Long Beach Fellowship Group Reaches Out To Gay Youth
They all have youthful faces, and a few of them joke and laugh together. Others sit silently with a combination of premature worry and awkward post-adolescent shyness etched on their brows.
It’s a Friday night in Long Beach, and though it may look like any other Christian youth group getting ready for Bible study, this gathering is different. Its attendees are young, Christian and gay.
The youth fellowship's name, G3, stands for "God's good news for gay people."
A gay pastor, Paul Reutzel, 45, started the group more than a year ago following an onslaught of gay teen suicides in the media.
He attributed the high suicide rates of gay youth to rejection from their churches and, in some cases, their families as well.
"It's a lot for a young person to deal with. They have no support system and are being ostracized by the support system that they should have."
Reutzel came out to his parents when he was 24 years old after a bad breakup with his boyfriend at the time. During a distraught phone call with his father, he finally confessed that he was upset by the end of his relationship—with a man.
His father was understanding, but his mother needed more time to accept his sexuality. "My parents were concerned that life would be more difficult for me, but I never got any religious condemnation from them," said Reutzel.
The pastor's family eventually accepted him—the same could not be said for others in his life. Christian friends and people in the athletic community abandoned him after he came out.
Reutzel went through a period of depression and doubt, but instead of rejecting his religion, he started to research and study the Bible on his own.
A turning point came when he was 25. Pastor Mark Elias explained to him how the Bible was often misinterpreted in newer translations. In its original form, Elias said, gay people were not condemned.
Reutzel now teaches that same lesson to the young people who come to his group, hoping it will serve as a revelation for them as well.
Tonight, the group is discussing "clobber passages," the biblical verses most often used in anti-homosexual rhetoric. During the presentation, Reutzel explains that certain stories such as Sodom and Gomorrah are misinterpreted, and that gay people do have a place in Christianity.
But the conflict between Christianity and homosexuality is just as much an internal struggle as it is external.
For 28-year-old Sergio Rodriguez, one of the founding members of G3, the inner turmoil over his sexuality and fears of rejection from his family led him down a self-destructive path of drug and alcohol abuse.
"I was hiding from myself,” he said. “When you don't know who you are, you pretend to be camouflaged, and I covered up my feelings with drugs and alcohol.”
His coming out created tension in his family. But when his parents later kicked him out of their home, it was not because of his sexuality but rather the dangerous addictions he had developed.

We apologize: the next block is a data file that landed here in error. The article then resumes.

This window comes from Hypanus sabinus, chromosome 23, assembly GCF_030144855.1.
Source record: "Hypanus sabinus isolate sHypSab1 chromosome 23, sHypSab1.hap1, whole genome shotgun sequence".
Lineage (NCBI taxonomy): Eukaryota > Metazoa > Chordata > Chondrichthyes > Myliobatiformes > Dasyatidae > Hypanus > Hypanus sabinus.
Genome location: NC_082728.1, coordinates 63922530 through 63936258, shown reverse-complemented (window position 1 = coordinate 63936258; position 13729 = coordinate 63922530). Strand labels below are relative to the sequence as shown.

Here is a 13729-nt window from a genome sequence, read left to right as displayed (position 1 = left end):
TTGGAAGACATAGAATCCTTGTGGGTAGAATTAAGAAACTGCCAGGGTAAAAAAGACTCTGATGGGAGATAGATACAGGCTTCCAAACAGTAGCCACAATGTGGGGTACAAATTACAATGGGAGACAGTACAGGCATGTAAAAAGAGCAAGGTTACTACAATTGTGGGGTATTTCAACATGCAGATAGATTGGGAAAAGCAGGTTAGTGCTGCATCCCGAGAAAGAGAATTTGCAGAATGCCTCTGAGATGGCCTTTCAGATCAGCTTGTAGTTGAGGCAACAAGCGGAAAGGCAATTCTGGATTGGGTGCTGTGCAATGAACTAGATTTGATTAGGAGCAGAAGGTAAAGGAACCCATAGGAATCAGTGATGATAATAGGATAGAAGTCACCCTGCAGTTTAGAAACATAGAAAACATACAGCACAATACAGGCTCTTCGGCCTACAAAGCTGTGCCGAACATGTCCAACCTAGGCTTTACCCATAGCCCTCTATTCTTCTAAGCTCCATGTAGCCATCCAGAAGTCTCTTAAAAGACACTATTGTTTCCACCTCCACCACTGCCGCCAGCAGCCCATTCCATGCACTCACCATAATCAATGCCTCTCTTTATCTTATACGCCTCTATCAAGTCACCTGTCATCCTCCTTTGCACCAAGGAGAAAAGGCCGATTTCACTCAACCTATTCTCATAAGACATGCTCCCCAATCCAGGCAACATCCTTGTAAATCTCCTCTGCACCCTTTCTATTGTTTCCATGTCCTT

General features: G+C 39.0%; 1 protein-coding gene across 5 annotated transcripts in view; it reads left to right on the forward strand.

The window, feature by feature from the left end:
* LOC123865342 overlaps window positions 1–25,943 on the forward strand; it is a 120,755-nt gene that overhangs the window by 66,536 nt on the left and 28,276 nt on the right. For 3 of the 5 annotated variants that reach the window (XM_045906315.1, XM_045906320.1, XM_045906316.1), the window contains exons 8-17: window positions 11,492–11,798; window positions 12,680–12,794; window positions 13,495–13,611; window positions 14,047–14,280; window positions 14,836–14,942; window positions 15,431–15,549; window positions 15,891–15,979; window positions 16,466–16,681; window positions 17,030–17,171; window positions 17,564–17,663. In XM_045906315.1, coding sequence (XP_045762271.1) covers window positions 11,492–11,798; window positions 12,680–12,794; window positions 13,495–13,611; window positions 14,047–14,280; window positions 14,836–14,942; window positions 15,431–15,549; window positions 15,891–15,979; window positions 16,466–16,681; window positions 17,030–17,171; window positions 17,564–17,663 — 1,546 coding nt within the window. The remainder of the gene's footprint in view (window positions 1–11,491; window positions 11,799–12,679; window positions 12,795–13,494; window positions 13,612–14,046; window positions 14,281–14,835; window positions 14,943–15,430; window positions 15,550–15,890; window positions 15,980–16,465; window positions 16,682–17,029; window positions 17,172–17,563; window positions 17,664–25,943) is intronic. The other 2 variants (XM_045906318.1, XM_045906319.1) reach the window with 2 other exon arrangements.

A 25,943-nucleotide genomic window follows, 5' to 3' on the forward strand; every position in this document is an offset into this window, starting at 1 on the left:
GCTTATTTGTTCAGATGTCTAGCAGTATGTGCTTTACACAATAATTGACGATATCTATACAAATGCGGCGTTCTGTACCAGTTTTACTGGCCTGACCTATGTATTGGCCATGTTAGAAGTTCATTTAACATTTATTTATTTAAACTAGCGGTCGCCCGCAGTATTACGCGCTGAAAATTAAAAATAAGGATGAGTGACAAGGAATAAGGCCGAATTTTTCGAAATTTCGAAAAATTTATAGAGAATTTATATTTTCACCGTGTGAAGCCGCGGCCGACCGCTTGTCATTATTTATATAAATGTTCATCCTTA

Religion had always been a strong presence in Rodriguez's life. He was raised Catholic and attended Catholic school throughout his childhood. He said he had even prayed to God for the strength to come out of the closet.
But soon after, he turned away from his faith and toward a life of clubbing, alcohol and drugs, which he found to be empty substitutes for spiritual fulfillment.
"Now I have my own personal relationship with a higher power,” he said. “Prayer gives you self-awareness of what you're doing."
Like Rodriguez, the other founding member of the fellowship experienced a similar rift between her religion and sexuality.
"I thought I had to be gay or Christian, so I denied being gay, then God," said 25-year-old Danielle Boivin.
Boivin used to see the world as segregated. Church was reserved for straight people while gay bars were the only communal place for gay people.
"It got to the point where I felt like a leper," she said. "I knew it was not what God intended."
Boivin said the founders of G3 created the group so gay people could accept themselves and Jesus, dispelling the notion that homosexuality and Christianity are mutually exclusive.
More than 700 churches in California consider themselves "gay-friendly" according to gaychurch.org, but G3’s founders say their group is rare in that it specifically targets youth.
Reutzel and his team teach the fundamentals of Christianity while tailoring their fellowship meetings to address relevant issues that these young people face— suicide, family relations, dating.
One of their primary goals is to help young gay people create "balanced lives" with healthy relationships that are based in love.
Gay relationships have come increasingly into the public eye. Federal courts recently ruled Proposition 8, which banned same-sex marriage, unconstitutional. Although the Prop. 8 decision opens up the possibility of marriage for gay people, Reutzel is wary of the reaction it might illicit from anti-gay groups and individuals.
Other clergymen and Christians have called to harass Reutzel, deeming him a "false prophet" and a liar.
But none of this has stopped Reutzel from developing G3, expanding the group’s reach. He is currently working with Boivin and Rodriguez to set up a fellowship in Orange County.
Reutzel said rather than spend time convincing the broader Christian community to accept homosexuality, he hopes to reach the gay people left to fend for themselves when it comes to faith.
“We want to impact gay young people who are suffering and desperately need help,” he said. “I want to see things change in the gay community. The Bible and God have the answers for the difficult situations we face.”
Video Profile: "God's good news for gay people"
Reach Staff Reporter Tricia Tongco here.